1.1. Students will describe the need for and impact of collection management policies in relation to collection development and technical services.
Collection management is at the heart of the most basic library functions. In order to provide reference and information services to patrons, a foundational collection must be in place and it must then respond to the needs of each individual community. If a policy regarding a collection is outdated or incomplete, it could cause a severe disparity between the needs and wants of the community. By creating comprehensive collection management policy that is curated by librarians but informed by patron requests, libraries are enabled to develop a well-rounded collection. From a point of cohesion, the collection will simultaneously be representative of the community’s interests while maintaining a base assortment of reference works, classics and so forth.
As a part of the Collection Development course (LIS 6511) that I completed in the Spring semester of 2016, many of our discussions focused on the importance of a management policy that is both dictated by the professional experience of librarians as well as the requests of patrons. If one aspect of this equation is missing, the collection is a stake of being inaccessible to the wants of patrons or amiss of foundational works in exchange for popular fiction.
1.2. Students will identify and assess the specific information needs of user groups in the community and use that information to write a collection development policy.
In the first major project of the semester, my team and I constructed an all-inclusive collection development needs assessment. This assessment included methodology, comparative resources, an outline for partnerships necessary for the curation of a fully representative collection, mock surveys, and data, as well as a plan of action. The importance of studying user groups and requesting their help to better understand their needs should not be overlooked. In our needs assessment, we elected to develop the LGBTQA+ resource collection within a fictional Hillsborough County Library. In order to gather the most accurate information, our group determined that dispensing surveys to community members, educational and library professionals, and members of partnering groups would garner useable data from a diverse group. Ensuring that information is diverse and representative of the entire community was the main goal of our assessment, and the range of survey questions and recipients gathered clear-cut data on what types of resources and programs our hypothetical community is interested in.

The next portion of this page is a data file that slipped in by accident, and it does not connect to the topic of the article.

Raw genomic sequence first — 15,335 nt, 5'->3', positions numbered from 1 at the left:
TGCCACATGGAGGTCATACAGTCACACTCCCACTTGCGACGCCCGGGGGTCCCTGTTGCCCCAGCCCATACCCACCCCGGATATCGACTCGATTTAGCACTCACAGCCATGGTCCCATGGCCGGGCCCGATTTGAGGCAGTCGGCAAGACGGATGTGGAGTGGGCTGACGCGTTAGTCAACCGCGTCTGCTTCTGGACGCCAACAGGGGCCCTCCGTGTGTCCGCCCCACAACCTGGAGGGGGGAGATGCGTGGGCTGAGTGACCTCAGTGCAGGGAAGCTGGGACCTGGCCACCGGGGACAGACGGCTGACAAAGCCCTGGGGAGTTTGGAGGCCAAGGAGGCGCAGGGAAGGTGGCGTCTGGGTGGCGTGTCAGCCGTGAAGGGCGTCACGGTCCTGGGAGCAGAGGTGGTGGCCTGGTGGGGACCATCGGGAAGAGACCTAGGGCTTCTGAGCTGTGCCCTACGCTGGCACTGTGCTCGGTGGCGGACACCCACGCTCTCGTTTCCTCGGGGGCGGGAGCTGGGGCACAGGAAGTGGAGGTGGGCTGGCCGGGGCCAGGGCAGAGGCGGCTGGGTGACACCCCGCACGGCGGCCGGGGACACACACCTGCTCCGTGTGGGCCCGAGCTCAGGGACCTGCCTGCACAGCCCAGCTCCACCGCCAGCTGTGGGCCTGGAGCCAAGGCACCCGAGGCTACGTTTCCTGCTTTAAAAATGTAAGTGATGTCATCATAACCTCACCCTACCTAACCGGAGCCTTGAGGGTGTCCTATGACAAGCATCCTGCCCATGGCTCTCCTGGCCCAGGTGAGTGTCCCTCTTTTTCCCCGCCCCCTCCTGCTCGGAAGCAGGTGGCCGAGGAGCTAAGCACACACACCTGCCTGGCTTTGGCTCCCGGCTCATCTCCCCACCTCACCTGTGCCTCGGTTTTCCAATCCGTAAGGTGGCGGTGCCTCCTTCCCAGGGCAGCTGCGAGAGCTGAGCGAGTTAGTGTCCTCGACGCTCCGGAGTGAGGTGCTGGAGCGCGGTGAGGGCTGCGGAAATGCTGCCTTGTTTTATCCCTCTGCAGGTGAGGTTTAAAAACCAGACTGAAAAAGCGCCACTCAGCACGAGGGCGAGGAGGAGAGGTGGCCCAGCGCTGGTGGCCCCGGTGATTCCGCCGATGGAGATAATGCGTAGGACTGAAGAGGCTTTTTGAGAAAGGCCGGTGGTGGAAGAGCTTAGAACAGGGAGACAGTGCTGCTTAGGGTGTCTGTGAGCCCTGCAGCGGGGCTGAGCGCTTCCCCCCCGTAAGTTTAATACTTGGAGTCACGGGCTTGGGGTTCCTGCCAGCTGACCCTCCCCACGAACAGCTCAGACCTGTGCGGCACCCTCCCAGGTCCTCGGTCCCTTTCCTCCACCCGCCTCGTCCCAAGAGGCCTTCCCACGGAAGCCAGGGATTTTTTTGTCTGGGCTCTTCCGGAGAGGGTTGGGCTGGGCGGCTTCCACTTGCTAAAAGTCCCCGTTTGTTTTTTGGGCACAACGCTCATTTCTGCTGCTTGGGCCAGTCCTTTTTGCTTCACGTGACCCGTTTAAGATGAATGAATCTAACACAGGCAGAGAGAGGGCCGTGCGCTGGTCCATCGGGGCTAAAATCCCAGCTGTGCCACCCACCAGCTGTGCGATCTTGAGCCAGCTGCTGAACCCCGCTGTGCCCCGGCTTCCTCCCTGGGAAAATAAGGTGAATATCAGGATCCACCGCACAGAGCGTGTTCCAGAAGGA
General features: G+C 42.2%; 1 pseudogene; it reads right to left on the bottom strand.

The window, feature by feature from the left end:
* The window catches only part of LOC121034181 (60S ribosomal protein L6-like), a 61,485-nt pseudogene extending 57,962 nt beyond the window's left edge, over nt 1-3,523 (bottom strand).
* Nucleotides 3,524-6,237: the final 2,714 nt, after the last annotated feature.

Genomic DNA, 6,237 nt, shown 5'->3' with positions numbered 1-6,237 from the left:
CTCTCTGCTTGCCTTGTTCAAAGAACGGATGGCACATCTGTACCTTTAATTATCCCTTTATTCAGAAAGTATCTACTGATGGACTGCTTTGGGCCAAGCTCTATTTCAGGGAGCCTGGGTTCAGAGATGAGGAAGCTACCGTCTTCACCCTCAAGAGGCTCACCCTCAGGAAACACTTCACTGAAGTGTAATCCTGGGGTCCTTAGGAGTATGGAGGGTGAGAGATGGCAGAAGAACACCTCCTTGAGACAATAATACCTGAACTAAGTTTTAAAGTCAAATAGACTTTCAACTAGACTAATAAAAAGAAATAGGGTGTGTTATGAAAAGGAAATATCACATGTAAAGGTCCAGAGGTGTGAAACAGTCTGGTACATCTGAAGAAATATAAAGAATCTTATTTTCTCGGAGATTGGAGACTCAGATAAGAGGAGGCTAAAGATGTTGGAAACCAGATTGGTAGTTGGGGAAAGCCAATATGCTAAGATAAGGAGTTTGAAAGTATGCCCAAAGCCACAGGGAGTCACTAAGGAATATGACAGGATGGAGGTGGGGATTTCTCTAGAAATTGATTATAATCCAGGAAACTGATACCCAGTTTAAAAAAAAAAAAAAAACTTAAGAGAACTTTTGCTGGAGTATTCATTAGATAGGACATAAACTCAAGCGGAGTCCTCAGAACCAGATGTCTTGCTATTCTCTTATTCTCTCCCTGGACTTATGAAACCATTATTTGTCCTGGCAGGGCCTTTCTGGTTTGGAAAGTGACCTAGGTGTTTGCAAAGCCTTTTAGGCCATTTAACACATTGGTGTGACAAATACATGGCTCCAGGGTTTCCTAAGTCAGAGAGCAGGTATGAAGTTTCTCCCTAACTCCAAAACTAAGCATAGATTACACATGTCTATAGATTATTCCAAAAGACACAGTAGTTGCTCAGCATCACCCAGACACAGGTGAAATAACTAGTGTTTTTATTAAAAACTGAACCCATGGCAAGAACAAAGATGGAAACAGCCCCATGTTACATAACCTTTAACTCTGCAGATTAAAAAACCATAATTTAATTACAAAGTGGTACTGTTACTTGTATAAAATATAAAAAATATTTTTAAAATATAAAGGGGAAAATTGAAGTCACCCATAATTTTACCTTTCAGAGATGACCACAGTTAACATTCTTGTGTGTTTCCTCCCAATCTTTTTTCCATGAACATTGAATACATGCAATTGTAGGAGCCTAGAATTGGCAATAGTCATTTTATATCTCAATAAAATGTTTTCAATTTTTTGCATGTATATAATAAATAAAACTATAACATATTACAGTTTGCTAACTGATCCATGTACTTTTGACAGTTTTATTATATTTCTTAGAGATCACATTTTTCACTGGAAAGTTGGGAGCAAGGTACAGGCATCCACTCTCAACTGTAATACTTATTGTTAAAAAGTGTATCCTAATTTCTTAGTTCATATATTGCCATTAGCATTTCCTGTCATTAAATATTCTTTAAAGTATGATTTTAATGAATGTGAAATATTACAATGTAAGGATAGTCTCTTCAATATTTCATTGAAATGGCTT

1.3. Students will identify, select, evaluate and plan for acquisition of resources in all formats to meet information needs of users.
When working in the acquisitions portion of collection management, it is important to pay attention to the conclusions drawn from community assessment, review the available vendors and resources and decide which items stand higher in the hierarchy of need. As many vendors offer discounts for continued purchases, it is imperative to consider the value of savings offered by different vendors, their reputation and the size of their catalog are all details to be reviewed. Furthermore, it is equally important to designate part of the budget towards the expansion of subscriptions to online databases, technological resources, and multimedia programs.
1.4. Students will describe economic and technological trends in the information industries for the acquisition, licensing, and access to resources in all formats, including resource sharing.
The current trends in the information industries, fortunately, do lead towards sharing resources. However, libraries cannot participate in sharing resources without reviewing the policies, licensing and access policies that each branch is bound to. By reviewing these restrictions, it is possible to collate the appropriate information that can then result in the re-negotiations of contracts and the formation of library consortiums.
1.5. Students will describe basic preservation activities for ensuring continued access to information in the most appropriate format.
As a part of my fieldwork experience, I worked with the USF Special Collections department within the on-campus library. This experience allowed me to gain firsthand insight into the ever-developing methods used to preserve information. In the case of physical copies in need of preservation, one might undergo a restoration project to ensure that the piece is returned to an almost-original condition. Simultaneously, it is important to begin digitizing activities that would allow all works, especially those of historic value, to be preserved. While with the Special Collections department, I was able to work on the Boucicault digitization project, in which historic first copies were transferred to the archive of the Internet and expanded through novel introductions and summaries. These new writings not only complemented each work, but they also furthered the access to information that anyone viewing the digitized plays would have by providing background information about the author, theater, actors and time period. This information, in many cases, was not found elsewhere aside from the USF collection, making the preservation efforts of placing these copies online also an opportunity to further educate the public. Such can be the case with all libraries, as the act of preservation is demonstrative of a value that should only be elaborated upon for all to understand.